Etymology
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canvass (v.)
c. 1500, "toss in a canvas sheet," from alternative spelling of canvas (n.). From "toss in a canvas sheet for the purpose of sifting" the meaning was extended figuratively to "shake out, examine carefully" (1520s). From thence (though the sense-leap is less clear) to "solicit votes or test support before an election" (1550s). Compare Old French canabasser "to examine carefully," literally "to sift through canvas." The spelling with a double -s- dates from 16c. and is useful to distinguish it from the other word. Related: Canvassed; canvassing. As a noun, "a soliciting of votes or testing of support," from c. 1610s.
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miscegenation (n.)

"interbreeding of races," applied originally and especially to sexual union between black and white individuals, 1863, coined irregularly by U.S. journalist David Goodman Croly from Latin miscere "to mix" (from PIE root *meik- "to mix") + genus "race," from PIE root *gene- "give birth, beget," with derivatives referring to procreation and familial and tribal groups. It first appeared in "Miscegenation: The Theory of the Blending of the Races, Applied to the American White Man and Negro," a pretended anti-Abolitionist pamphlet Croly and others published anonymously in advance of the 1864 U.S. presidential election. The old word was amalgamation.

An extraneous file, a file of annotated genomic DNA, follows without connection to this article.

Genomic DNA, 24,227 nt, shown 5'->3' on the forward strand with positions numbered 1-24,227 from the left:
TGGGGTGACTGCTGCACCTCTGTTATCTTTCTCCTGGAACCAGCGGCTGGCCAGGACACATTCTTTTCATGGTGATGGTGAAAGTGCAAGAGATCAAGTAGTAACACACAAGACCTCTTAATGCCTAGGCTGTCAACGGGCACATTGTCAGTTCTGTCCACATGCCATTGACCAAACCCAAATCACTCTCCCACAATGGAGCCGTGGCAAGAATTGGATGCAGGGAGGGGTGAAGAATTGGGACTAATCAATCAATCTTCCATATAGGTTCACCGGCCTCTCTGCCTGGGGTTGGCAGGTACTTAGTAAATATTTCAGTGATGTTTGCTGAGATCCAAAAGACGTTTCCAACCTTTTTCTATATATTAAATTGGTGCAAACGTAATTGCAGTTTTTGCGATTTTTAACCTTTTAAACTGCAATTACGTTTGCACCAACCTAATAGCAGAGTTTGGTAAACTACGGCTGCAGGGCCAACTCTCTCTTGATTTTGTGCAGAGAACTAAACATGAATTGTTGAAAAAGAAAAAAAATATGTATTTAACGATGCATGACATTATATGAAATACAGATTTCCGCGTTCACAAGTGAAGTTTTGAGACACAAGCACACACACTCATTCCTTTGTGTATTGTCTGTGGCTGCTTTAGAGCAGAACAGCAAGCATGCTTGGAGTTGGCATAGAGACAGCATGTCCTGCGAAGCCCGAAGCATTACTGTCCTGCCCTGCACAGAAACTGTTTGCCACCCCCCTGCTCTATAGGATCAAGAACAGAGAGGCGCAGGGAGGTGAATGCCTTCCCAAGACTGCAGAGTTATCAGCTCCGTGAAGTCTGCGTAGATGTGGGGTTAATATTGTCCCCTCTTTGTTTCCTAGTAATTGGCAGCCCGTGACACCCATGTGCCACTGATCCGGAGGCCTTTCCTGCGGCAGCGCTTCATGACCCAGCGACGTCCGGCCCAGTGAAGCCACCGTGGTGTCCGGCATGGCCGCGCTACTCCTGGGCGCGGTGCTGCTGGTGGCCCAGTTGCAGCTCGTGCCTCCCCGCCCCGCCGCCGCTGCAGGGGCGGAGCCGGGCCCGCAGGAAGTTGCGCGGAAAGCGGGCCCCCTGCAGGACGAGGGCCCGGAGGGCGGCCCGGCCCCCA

The design of "Miscegenation" was exceedingly ambitious, and the machinery employed was probably among the most ingenious and audacious ever put into operation to procure the indorsement of absurd theories and give the subject the widest notoriety. The object was to so make use of the prevailing ideas of the extremists of the Anti-Slavery party, as to induce them to accept doctrines which would be obnoxious to the great mass of the community, and which would, of course, be used in the political canvass which was to ensue. [P.T. Barnum, "The Humbugs of the World," 1866; he also writes that, despite the pamphlet being an ingenious and impudent literary hoax, the word "has passed into the language and no future dictionary will be complete without it."]
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